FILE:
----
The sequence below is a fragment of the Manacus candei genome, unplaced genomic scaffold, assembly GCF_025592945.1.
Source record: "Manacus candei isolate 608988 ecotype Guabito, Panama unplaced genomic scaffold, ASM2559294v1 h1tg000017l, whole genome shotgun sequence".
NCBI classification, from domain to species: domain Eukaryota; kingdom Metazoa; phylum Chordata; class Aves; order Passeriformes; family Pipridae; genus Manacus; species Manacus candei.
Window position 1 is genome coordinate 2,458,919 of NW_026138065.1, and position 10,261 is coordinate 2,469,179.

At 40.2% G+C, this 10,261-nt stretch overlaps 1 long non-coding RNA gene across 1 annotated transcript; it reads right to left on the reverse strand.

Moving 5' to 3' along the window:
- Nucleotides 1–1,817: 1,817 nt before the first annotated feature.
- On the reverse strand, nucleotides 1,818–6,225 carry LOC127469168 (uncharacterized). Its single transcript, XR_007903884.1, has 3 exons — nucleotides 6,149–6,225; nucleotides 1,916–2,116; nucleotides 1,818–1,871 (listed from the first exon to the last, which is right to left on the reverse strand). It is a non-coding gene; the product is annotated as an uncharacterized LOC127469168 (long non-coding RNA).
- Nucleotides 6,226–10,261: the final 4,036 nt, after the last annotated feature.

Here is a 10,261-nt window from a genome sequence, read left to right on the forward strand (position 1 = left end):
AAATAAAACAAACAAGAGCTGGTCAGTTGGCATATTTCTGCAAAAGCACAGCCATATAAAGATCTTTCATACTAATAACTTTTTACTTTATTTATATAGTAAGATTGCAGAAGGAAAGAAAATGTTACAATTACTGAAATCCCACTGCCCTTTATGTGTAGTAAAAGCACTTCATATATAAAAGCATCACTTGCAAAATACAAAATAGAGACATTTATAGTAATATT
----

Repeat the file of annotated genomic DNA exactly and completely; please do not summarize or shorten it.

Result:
The sequence below is a fragment of the Manacus candei genome, unplaced genomic scaffold, assembly GCF_025592945.1.
Source record: "Manacus candei isolate 608988 ecotype Guabito, Panama unplaced genomic scaffold, ASM2559294v1 h1tg000017l, whole genome shotgun sequence".
NCBI classification, from domain to species: domain Eukaryota; kingdom Metazoa; phylum Chordata; class Aves; order Passeriformes; family Pipridae; genus Manacus; species Manacus candei.
Window position 1 is genome coordinate 2,458,919 of NW_026138065.1, and position 10,261 is coordinate 2,469,179.

At 40.2% G+C, this 10,261-nt stretch overlaps 1 long non-coding RNA gene across 1 annotated transcript; it reads right to left on the reverse strand.

Moving 5' to 3' along the window:
- Nucleotides 1–1,817: 1,817 nt before the first annotated feature.
- On the reverse strand, nucleotides 1,818–6,225 carry LOC127469168 (uncharacterized). Its single transcript, XR_007903884.1, has 3 exons — nucleotides 6,149–6,225; nucleotides 1,916–2,116; nucleotides 1,818–1,871 (listed from the first exon to the last, which is right to left on the reverse strand). It is a non-coding gene; the product is annotated as an uncharacterized LOC127469168 (long non-coding RNA).
- Nucleotides 6,226–10,261: the final 4,036 nt, after the last annotated feature.

Here is a 10,261-nt window from a genome sequence, read left to right on the forward strand (position 1 = left end):
AAATAAAACAAACAAGAGCTGGTCAGTTGGCATATTTCTGCAAAAGCACAGCCATATAAAGATCTTTCATACTAATAACTTTTTACTTTATTTATATAGTAAGATTGCAGAAGGAAAGAAAATGTTACAATTACTGAAATCCCACTGCCCTTTATGTGTAGTAAAAGCACTTCATATATAAAAGCATCACTTGCAAAATACAAAATAGAGACATTTATAGTAATATT